Ibn Sirin said: ‘I said to Ubida [as-Salmani], ‘‘I have some of the hair of the Prophet, may peace be upon him, which I got from Anas or Anas’s family’’.’ He replied, ‘If I had a single one of those hairs, it would be dearer to me than this world and everything in it.'
Thumama related that Anas said, ‘Umm Sulaym used to spread a leather mat for the Prophet, peace be upon him, and he would have a midday nap on that mat at her home’. He said, ‘When he slept, [Umm Sulaym] would collect some of his sweat and hair and put it in a bottle and added it to perfume (sukk).’ [Thumama] said, ‘When Anas ibn Malik was dying, he told me to put some of that perfume in his embalming scent (hanut),  and that was done.’

Abu Jafar Ahmad b. Abd al-Majid said: “I cut the pattern [of the Prophets sandal] for one of my students. [He came to me one day] and said: ‘Yesterday I saw a wonder from the baraka of this sandal. My wife was suffering from a pain which almost took her life. I placed the [image of the] sandal on the spot of her pain and said: O God, show me the blessing (baraka) of the owner of this sandal. God cured her instantly.’"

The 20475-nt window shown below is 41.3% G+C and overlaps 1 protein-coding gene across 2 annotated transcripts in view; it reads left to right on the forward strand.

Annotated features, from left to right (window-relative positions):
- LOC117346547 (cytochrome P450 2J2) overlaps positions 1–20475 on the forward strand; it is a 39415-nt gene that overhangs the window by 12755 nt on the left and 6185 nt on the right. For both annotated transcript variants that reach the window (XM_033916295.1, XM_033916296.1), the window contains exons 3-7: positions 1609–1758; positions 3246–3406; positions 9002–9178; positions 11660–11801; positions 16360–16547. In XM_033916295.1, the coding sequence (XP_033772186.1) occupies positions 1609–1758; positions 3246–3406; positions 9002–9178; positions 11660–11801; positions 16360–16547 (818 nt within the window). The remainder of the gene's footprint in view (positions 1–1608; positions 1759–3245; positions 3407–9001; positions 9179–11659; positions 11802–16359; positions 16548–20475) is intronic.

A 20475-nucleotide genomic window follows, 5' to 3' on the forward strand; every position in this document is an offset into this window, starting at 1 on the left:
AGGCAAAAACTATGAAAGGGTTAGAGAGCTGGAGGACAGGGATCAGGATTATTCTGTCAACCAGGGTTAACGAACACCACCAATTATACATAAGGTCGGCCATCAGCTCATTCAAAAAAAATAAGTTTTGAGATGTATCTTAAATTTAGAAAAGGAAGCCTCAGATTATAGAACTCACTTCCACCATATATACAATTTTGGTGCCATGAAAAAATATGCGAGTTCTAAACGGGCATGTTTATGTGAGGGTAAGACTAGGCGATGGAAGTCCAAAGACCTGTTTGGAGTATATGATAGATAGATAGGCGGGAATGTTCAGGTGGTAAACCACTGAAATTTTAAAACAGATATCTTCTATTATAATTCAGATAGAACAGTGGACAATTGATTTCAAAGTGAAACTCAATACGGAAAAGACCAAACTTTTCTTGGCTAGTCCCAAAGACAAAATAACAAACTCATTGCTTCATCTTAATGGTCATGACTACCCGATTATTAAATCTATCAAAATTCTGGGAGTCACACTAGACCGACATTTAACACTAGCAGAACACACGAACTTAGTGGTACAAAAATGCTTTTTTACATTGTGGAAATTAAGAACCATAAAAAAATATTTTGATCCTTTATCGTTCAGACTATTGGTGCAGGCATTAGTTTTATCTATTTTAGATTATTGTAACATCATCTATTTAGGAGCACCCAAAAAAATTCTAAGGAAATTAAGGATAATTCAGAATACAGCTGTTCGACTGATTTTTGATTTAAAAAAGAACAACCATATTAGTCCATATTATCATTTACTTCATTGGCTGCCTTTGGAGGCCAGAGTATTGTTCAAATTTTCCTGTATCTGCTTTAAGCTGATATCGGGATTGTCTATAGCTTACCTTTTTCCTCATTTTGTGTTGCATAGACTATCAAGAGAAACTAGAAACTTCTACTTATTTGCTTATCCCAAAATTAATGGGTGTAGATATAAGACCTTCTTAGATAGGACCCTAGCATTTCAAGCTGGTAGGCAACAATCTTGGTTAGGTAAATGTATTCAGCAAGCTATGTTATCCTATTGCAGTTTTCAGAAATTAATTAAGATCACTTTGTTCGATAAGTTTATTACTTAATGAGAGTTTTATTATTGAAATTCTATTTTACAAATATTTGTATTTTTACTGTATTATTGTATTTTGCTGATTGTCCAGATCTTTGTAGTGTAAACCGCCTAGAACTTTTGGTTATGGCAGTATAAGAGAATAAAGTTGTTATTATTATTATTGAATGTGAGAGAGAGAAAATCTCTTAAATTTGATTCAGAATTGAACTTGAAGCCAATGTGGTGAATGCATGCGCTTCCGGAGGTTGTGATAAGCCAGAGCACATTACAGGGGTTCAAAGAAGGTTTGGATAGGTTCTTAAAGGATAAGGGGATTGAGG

During the 9th/15th century the pious itinerant scholar Muhammad b. al-Zaman (d. 897/1492) met up during his peregrinations with a holy man who gave him a strand of hair purportedly belonging to the Prophet, an impression of the Prophet’s footprint in rock, and a letter in the handwriting of Shurahbil b. Hasana, one of the scribes of inspiration who wrote down the Qur’an after its revelation to the Prophet. These relics were stored in a teaching college which Ibn al-Zaman founded in Cairo.